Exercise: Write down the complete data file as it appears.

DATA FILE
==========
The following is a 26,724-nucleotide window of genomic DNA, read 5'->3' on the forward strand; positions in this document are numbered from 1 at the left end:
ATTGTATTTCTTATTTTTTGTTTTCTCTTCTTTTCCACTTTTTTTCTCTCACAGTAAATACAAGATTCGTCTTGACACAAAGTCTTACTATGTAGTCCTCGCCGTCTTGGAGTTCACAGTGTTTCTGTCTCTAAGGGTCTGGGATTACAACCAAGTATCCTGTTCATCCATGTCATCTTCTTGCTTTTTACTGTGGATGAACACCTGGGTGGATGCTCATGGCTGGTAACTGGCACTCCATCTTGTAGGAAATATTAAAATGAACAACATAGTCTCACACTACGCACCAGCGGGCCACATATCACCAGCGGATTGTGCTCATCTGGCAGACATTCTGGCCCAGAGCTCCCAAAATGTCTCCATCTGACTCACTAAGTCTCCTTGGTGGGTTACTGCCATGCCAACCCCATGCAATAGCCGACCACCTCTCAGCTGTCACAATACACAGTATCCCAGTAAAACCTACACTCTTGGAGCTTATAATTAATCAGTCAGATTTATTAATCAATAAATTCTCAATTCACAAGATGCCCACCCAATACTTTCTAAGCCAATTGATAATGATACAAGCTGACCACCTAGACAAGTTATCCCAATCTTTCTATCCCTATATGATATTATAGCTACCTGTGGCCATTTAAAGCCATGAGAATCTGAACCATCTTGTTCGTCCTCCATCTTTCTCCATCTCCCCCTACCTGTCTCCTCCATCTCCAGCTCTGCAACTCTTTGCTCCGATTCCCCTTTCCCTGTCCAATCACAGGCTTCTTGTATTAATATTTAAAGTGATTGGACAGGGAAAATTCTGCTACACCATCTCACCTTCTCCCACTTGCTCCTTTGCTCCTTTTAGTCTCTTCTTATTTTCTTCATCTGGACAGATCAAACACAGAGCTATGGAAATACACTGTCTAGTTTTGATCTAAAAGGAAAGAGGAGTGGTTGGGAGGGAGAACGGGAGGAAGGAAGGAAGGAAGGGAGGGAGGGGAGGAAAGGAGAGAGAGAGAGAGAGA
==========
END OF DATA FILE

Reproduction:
The following is a 26,724-nucleotide window of genomic DNA, read 5'->3' on the forward strand; positions in this document are numbered from 1 at the left end:
ATTGTATTTCTTATTTTTTGTTTTCTCTTCTTTTCCACTTTTTTTCTCTCACAGTAAATACAAGATTCGTCTTGACACAAAGTCTTACTATGTAGTCCTCGCCGTCTTGGAGTTCACAGTGTTTCTGTCTCTAAGGGTCTGGGATTACAACCAAGTATCCTGTTCATCCATGTCATCTTCTTGCTTTTTACTGTGGATGAACACCTGGGTGGATGCTCATGGCTGGTAACTGGCACTCCATCTTGTAGGAAATATTAAAATGAACAACATAGTCTCACACTACGCACCAGCGGGCCACATATCACCAGCGGATTGTGCTCATCTGGCAGACATTCTGGCCCAGAGCTCCCAAAATGTCTCCATCTGACTCACTAAGTCTCCTTGGTGGGTTACTGCCATGCCAACCCCATGCAATAGCCGACCACCTCTCAGCTGTCACAATACACAGTATCCCAGTAAAACCTACACTCTTGGAGCTTATAATTAATCAGTCAGATTTATTAATCAATAAATTCTCAATTCACAAGATGCCCACCCAATACTTTCTAAGCCAATTGATAATGATACAAGCTGACCACCTAGACAAGTTATCCCAATCTTTCTATCCCTATATGATATTATAGCTACCTGTGGCCATTTAAAGCCATGAGAATCTGAACCATCTTGTTCGTCCTCCATCTTTCTCCATCTCCCCCTACCTGTCTCCTCCATCTCCAGCTCTGCAACTCTTTGCTCCGATTCCCCTTTCCCTGTCCAATCACAGGCTTCTTGTATTAATATTTAAAGTGATTGGACAGGGAAAATTCTGCTACACCATCTCACCTTCTCCCACTTGCTCCTTTGCTCCTTTTAGTCTCTTCTTATTTTCTTCATCTGGACAGATCAAACACAGAGCTATGGAAATACACTGTCTAGTTTTGATCTAAAAGGAAAGAGGAGTGGTTGGGAGGGAGAACGGGAGGAAGGAAGGAAGGAAGGGAGGGAGGGGAGGAAAGGAGAGAGAGAGAGAGAGA